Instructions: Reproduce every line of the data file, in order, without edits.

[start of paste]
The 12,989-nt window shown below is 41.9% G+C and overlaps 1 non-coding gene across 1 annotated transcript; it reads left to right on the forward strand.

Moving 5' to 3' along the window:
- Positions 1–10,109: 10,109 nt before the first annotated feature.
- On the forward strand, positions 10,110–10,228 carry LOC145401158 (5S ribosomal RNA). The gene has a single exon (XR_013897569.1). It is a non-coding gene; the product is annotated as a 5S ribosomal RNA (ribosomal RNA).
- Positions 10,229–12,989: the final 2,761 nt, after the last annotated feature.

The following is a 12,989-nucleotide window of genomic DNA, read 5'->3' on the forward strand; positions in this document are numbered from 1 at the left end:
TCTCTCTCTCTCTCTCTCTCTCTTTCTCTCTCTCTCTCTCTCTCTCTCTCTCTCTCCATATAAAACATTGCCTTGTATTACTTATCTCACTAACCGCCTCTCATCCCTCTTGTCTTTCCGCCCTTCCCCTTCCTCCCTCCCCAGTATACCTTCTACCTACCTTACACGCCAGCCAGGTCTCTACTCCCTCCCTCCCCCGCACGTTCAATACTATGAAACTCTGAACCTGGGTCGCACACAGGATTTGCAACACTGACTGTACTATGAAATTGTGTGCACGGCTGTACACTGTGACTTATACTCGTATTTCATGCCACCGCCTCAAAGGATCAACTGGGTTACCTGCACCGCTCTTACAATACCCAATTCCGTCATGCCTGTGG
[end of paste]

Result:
The 12,989-nt window shown below is 41.9% G+C and overlaps 1 non-coding gene across 1 annotated transcript; it reads left to right on the forward strand.

Moving 5' to 3' along the window:
- Positions 1–10,109: 10,109 nt before the first annotated feature.
- On the forward strand, positions 10,110–10,228 carry LOC145401158 (5S ribosomal RNA). The gene has a single exon (XR_013897569.1). It is a non-coding gene; the product is annotated as a 5S ribosomal RNA (ribosomal RNA).
- Positions 10,229–12,989: the final 2,761 nt, after the last annotated feature.

The following is a 12,989-nucleotide window of genomic DNA, read 5'->3' on the forward strand; positions in this document are numbered from 1 at the left end:
TCTCTCTCTCTCTCTCTCTCTCTTTCTCTCTCTCTCTCTCTCTCTCTCTCTCTCTCCATATAAAACATTGCCTTGTATTACTTATCTCACTAACCGCCTCTCATCCCTCTTGTCTTTCCGCCCTTCCCCTTCCTCCCTCCCCAGTATACCTTCTACCTACCTTACACGCCAGCCAGGTCTCTACTCCCTCCCTCCCCCGCACGTTCAATACTATGAAACTCTGAACCTGGGTCGCACACAGGATTTGCAACACTGACTGTACTATGAAATTGTGTGCACGGCTGTACACTGTGACTTATACTCGTATTTCATGCCACCGCCTCAAAGGATCAACTGGGTTACCTGCACCGCTCTTACAATACCCAATTCCGTCATGCCTGTGG